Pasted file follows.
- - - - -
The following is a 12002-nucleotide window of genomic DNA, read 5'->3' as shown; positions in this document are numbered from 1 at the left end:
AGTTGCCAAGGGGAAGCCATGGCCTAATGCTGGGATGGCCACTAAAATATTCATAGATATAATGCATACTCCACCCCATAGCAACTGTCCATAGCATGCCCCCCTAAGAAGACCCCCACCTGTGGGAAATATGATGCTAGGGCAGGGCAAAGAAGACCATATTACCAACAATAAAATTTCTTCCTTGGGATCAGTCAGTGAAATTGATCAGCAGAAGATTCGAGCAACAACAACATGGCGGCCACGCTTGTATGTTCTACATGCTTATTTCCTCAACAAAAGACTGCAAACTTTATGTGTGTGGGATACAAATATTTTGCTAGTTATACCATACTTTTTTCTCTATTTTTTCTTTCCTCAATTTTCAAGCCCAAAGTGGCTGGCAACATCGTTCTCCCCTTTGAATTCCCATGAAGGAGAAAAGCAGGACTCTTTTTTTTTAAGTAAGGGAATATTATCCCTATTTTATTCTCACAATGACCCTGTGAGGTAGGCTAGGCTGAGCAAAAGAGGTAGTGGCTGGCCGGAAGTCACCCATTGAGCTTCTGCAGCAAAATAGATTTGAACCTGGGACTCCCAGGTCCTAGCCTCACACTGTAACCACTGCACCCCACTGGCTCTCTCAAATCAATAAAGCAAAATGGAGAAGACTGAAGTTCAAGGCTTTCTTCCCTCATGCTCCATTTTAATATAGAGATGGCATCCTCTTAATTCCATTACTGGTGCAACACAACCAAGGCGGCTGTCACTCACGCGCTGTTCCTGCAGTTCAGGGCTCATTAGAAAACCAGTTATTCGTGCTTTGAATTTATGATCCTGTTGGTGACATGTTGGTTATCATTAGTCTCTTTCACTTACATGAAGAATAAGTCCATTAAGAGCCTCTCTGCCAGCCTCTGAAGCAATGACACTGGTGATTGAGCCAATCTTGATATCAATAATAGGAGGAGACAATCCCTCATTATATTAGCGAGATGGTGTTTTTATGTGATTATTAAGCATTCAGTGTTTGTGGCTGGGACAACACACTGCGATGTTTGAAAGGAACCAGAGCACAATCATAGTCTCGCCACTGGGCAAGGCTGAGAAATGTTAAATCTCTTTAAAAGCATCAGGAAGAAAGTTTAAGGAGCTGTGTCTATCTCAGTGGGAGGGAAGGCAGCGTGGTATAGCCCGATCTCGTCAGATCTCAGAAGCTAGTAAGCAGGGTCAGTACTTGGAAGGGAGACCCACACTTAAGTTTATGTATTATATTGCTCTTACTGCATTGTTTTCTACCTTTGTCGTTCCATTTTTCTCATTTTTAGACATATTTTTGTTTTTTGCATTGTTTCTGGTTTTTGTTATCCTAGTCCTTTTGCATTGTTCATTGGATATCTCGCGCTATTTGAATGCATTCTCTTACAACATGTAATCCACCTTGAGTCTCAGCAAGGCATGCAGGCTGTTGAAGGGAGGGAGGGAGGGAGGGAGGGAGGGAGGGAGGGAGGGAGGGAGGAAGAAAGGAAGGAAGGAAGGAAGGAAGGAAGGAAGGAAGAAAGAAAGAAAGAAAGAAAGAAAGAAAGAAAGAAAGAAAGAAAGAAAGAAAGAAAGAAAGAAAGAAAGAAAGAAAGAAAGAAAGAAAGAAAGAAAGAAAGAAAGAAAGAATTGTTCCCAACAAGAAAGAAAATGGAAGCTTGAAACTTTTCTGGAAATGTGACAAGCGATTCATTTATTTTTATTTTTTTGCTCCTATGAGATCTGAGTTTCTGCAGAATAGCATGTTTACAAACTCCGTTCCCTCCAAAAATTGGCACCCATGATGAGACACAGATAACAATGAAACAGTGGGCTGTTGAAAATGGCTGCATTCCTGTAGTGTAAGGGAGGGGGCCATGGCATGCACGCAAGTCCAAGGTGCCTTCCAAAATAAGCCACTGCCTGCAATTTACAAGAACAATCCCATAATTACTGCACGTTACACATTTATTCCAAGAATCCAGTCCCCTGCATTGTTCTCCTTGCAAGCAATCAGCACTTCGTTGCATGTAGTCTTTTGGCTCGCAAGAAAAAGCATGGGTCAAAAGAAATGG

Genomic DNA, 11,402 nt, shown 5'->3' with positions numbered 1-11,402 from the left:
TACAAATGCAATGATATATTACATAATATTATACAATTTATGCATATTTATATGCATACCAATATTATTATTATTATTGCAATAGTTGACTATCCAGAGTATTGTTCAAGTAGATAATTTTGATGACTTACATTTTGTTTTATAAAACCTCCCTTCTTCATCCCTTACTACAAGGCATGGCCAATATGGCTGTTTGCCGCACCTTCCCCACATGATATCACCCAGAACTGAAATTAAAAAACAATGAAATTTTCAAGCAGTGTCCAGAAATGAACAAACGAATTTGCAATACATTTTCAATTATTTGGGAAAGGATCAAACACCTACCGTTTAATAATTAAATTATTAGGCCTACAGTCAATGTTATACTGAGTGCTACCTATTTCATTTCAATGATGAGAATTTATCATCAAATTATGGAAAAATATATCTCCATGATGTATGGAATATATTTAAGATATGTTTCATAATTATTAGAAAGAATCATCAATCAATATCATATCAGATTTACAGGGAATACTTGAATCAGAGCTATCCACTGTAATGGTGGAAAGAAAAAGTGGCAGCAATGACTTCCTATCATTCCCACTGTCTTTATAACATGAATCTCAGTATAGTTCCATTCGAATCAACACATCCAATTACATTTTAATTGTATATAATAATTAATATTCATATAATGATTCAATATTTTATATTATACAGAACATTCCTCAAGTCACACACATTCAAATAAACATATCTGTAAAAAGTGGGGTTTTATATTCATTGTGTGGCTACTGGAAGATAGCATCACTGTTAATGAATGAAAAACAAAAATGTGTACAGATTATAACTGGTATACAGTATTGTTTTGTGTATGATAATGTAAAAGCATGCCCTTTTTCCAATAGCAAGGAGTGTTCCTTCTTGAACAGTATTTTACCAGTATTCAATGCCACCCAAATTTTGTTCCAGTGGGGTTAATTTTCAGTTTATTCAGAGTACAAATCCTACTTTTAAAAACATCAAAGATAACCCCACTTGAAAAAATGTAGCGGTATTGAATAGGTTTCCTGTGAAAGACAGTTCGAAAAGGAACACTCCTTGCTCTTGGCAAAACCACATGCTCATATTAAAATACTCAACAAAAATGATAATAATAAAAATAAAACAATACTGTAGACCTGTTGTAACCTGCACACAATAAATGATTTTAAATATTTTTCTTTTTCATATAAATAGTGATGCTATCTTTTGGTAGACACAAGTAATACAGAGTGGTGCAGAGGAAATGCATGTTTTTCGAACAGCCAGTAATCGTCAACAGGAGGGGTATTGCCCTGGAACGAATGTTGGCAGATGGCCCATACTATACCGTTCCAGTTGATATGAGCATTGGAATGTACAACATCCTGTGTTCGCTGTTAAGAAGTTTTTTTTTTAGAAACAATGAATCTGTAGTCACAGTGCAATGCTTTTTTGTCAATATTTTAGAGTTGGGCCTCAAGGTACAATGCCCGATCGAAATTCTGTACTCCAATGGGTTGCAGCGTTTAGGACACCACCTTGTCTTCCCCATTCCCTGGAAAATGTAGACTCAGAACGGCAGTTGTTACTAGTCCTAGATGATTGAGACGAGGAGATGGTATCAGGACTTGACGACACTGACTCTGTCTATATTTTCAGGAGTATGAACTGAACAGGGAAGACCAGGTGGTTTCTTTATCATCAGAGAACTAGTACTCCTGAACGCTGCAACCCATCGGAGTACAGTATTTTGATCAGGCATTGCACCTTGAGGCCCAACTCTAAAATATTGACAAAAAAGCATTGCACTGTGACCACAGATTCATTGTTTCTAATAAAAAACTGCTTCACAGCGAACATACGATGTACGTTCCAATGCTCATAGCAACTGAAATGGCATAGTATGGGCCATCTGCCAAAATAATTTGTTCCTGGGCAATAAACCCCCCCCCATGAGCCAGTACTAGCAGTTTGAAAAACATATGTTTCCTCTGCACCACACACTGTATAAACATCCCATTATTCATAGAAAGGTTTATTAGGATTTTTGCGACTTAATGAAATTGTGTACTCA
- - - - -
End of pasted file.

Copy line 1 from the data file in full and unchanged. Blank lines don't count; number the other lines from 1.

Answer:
The following is a 12002-nucleotide window of genomic DNA, read 5'->3' as shown; positions in this document are numbered from 1 at the left end: